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Nowadays, when a person wants to buy something over the internet they will type in their credit-card information, name and address without giving it a second thought. But a single vulnerability in a web application can allow an attacker to steal that personal information.
Adam Doupé, an assistant professor of computer science and engineering in Arizona State University’s Ira A. Fulton Schools of Engineering, wants to develop tools that can automatically find such vulnerabilities in a web application, so they can be found and remedied before an attacker can exploit them.
Doupé is developing these tools as part of a five-year, $416,585 National Science Foundation CAREER Award, “Next Generation Black-Box Web Application Vulnerability Analysis.”
“The inspiration for this project was my own experiences as a penetration tester for web applications,” said Doupé. “I realized that, as a human, when I am interacting with a web application, I am not only building a mental model of how the web application works, but I’m also trying to understand how the code of the web application was written. This is essentially reverse engineering the code of the web application.”
Doupé wondered if this idea could be applied to an automated tool. Could an automated tool reverse engineer the code of the web application simply through interacting with it?
“It turns out that there is a branch of machine learning, called inductive programming, that could help,” said Doupé. “Therefore, the project idea is to apply inductive programming techniques to automatically reverse engineer the source code of a web application, simply through interacting with it, then to identify vulnerabilities in the reverse-engineered source code of the web application. This should result in smarter tools that can find vulnerabilities as well as a human.”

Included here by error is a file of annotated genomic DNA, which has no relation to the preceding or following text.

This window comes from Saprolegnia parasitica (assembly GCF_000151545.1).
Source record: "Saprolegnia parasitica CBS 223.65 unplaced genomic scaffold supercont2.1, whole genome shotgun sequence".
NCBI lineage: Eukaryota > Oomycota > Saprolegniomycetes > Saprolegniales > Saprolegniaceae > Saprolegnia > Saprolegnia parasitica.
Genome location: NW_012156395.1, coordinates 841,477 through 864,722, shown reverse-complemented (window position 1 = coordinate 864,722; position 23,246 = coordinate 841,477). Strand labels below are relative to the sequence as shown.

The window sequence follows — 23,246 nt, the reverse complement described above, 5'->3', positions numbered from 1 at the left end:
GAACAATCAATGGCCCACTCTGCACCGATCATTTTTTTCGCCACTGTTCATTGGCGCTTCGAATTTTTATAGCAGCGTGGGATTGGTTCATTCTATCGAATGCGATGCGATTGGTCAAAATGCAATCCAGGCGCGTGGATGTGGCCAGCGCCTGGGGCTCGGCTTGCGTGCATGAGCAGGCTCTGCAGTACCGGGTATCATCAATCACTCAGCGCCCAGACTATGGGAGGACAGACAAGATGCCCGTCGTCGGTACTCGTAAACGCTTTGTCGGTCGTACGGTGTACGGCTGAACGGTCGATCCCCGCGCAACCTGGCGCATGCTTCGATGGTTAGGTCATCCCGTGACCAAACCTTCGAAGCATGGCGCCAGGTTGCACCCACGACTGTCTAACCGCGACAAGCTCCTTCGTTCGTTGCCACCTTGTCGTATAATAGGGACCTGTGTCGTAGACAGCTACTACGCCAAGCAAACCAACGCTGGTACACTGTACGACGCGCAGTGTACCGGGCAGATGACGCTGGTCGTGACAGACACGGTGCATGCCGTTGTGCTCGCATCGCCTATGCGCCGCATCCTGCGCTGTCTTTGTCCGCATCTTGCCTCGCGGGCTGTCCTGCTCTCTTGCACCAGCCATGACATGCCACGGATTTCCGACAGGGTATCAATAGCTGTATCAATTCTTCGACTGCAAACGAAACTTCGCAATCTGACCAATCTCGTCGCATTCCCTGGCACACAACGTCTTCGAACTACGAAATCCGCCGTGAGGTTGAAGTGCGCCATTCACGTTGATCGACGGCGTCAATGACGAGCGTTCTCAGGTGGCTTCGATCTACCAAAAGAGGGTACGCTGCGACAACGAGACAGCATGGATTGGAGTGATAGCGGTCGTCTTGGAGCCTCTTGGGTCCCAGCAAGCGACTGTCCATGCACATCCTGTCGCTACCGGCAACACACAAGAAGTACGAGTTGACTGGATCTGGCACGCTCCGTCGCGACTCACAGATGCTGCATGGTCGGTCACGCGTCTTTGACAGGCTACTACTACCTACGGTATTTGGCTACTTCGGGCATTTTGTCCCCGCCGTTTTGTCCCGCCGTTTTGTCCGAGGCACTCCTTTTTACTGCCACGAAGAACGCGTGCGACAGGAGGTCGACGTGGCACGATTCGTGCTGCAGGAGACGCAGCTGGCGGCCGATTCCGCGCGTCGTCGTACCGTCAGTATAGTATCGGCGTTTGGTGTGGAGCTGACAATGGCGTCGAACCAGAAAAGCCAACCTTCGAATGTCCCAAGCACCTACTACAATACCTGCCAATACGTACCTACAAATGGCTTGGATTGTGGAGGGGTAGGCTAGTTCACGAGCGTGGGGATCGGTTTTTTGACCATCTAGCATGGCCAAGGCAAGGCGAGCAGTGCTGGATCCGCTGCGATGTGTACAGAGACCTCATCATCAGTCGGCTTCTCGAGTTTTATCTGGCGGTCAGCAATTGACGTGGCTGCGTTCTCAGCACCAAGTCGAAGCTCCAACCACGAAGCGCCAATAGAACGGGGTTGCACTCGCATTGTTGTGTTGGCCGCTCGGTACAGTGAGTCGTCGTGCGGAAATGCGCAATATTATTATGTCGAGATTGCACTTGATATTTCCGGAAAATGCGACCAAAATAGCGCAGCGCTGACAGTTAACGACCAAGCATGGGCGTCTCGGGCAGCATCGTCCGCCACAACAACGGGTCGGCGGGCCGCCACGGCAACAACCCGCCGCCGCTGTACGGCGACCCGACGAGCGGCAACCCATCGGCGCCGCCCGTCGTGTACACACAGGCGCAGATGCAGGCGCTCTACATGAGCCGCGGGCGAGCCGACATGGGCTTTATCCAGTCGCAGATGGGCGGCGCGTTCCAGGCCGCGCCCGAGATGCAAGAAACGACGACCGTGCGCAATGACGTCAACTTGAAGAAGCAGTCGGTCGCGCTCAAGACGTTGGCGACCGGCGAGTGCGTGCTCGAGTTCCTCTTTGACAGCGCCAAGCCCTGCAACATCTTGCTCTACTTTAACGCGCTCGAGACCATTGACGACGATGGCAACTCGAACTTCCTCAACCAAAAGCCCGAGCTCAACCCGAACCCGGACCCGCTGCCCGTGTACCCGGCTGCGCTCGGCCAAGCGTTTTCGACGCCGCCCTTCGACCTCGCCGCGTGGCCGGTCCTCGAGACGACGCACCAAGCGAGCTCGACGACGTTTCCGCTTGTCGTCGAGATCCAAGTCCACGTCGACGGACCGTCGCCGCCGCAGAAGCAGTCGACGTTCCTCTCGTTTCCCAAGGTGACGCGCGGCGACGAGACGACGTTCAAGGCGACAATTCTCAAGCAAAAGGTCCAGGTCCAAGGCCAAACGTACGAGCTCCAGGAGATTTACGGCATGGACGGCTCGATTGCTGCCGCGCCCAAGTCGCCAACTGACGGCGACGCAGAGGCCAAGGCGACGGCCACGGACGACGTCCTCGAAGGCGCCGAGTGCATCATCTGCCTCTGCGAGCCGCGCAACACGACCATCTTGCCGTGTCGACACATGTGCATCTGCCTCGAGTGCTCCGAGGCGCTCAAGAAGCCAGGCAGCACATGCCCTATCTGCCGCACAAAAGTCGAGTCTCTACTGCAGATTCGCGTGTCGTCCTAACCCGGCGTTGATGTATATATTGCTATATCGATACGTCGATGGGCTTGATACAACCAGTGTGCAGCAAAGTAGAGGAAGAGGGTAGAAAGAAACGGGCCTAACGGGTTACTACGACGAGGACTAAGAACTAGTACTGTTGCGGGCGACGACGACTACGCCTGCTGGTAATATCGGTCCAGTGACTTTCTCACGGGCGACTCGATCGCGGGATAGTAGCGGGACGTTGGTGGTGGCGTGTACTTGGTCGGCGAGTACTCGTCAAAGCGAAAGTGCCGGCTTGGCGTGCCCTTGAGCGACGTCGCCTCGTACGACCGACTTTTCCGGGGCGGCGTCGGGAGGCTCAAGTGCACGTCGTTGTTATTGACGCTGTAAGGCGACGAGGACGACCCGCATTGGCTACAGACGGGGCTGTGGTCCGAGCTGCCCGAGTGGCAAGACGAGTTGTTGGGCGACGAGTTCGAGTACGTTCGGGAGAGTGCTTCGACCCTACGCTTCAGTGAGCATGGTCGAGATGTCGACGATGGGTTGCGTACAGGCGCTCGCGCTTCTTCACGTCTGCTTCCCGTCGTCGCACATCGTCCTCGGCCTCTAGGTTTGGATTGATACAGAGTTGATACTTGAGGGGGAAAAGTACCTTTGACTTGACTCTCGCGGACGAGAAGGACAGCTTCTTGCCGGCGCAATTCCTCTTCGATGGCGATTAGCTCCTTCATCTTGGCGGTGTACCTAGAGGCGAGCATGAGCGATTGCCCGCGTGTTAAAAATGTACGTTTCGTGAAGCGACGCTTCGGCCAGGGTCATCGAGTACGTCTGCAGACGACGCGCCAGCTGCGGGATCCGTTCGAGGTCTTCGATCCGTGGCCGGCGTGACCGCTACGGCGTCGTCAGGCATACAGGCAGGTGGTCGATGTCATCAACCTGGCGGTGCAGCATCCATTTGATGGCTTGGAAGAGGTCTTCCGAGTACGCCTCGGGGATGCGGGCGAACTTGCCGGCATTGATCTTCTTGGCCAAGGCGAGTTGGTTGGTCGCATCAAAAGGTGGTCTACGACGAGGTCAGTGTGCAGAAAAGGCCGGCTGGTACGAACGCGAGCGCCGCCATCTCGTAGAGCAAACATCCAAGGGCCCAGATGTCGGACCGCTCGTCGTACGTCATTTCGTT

The growing need for secure data solutions keeps research such as Doupé’s in high demand.
“I think that the proposal was chosen because it features the combination of interesting and diverse research areas that are applied to an area with great impact,” Doupé said.
The excitement and potential of innovations helped draw Doupé to ASU.
“Everyone I talked to was positive and excited about their research,” said Doupé. “I knew that I wanted to be a part of the ASU family.”
ASU’s robust support system helped Doupé put together the successful proposal. He credits Steven Ayer, assistant professor of construction management and engineering; Stacy Esposito, director of Research Advancement in the Fulton Schools; and his fellow computer science and engineering faculty in helping to strengthen the proposal.